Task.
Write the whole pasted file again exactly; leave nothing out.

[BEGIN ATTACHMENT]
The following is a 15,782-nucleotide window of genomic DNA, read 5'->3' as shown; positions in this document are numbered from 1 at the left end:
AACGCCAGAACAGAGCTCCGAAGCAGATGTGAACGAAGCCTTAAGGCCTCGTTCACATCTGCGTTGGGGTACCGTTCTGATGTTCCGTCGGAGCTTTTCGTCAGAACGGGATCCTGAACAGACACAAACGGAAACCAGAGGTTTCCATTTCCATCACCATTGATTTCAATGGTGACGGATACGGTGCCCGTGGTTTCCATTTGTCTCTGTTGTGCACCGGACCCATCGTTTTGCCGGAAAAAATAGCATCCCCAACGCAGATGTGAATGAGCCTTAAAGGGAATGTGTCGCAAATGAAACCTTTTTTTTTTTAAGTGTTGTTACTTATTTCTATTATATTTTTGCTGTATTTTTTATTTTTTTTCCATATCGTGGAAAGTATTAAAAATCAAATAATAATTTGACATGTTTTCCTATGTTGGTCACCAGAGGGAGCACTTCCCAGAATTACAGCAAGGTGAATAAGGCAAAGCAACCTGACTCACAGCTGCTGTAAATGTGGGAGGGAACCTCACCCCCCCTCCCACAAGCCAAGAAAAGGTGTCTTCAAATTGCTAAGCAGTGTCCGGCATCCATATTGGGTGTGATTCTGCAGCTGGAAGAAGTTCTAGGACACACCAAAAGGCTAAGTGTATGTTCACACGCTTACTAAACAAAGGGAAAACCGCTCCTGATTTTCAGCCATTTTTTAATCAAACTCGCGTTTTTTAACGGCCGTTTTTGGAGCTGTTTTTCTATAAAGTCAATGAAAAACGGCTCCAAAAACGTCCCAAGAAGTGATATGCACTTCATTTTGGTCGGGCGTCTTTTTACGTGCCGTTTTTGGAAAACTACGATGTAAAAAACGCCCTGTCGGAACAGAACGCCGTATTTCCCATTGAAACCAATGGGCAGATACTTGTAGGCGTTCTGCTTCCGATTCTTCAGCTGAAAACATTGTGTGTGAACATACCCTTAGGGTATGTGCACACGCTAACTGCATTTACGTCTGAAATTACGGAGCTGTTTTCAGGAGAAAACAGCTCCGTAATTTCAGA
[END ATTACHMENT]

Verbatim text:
The following is a 15,782-nucleotide window of genomic DNA, read 5'->3' as shown; positions in this document are numbered from 1 at the left end:
AACGCCAGAACAGAGCTCCGAAGCAGATGTGAACGAAGCCTTAAGGCCTCGTTCACATCTGCGTTGGGGTACCGTTCTGATGTTCCGTCGGAGCTTTTCGTCAGAACGGGATCCTGAACAGACACAAACGGAAACCAGAGGTTTCCATTTCCATCACCATTGATTTCAATGGTGACGGATACGGTGCCCGTGGTTTCCATTTGTCTCTGTTGTGCACCGGACCCATCGTTTTGCCGGAAAAAATAGCATCCCCAACGCAGATGTGAATGAGCCTTAAAGGGAATGTGTCGCAAATGAAACCTTTTTTTTTTTAAGTGTTGTTACTTATTTCTATTATATTTTTGCTGTATTTTTTATTTTTTTTCCATATCGTGGAAAGTATTAAAAATCAAATAATAATTTGACATGTTTTCCTATGTTGGTCACCAGAGGGAGCACTTCCCAGAATTACAGCAAGGTGAATAAGGCAAAGCAACCTGACTCACAGCTGCTGTAAATGTGGGAGGGAACCTCACCCCCCCTCCCACAAGCCAAGAAAAGGTGTCTTCAAATTGCTAAGCAGTGTCCGGCATCCATATTGGGTGTGATTCTGCAGCTGGAAGAAGTTCTAGGACACACCAAAAGGCTAAGTGTATGTTCACACGCTTACTAAACAAAGGGAAAACCGCTCCTGATTTTCAGCCATTTTTTAATCAAACTCGCGTTTTTTAACGGCCGTTTTTGGAGCTGTTTTTCTATAAAGTCAATGAAAAACGGCTCCAAAAACGTCCCAAGAAGTGATATGCACTTCATTTTGGTCGGGCGTCTTTTTACGTGCCGTTTTTGGAAAACTACGATGTAAAAAACGCCCTGTCGGAACAGAACGCCGTATTTCCCATTGAAACCAATGGGCAGATACTTGTAGGCGTTCTGCTTCCGATTCTTCAGCTGAAAACATTGTGTGTGAACATACCCTTAGGGTATGTGCACACGCTAACTGCATTTACGTCTGAAATTACGGAGCTGTTTTCAGGAGAAAACAGCTCCGTAATTTCAGA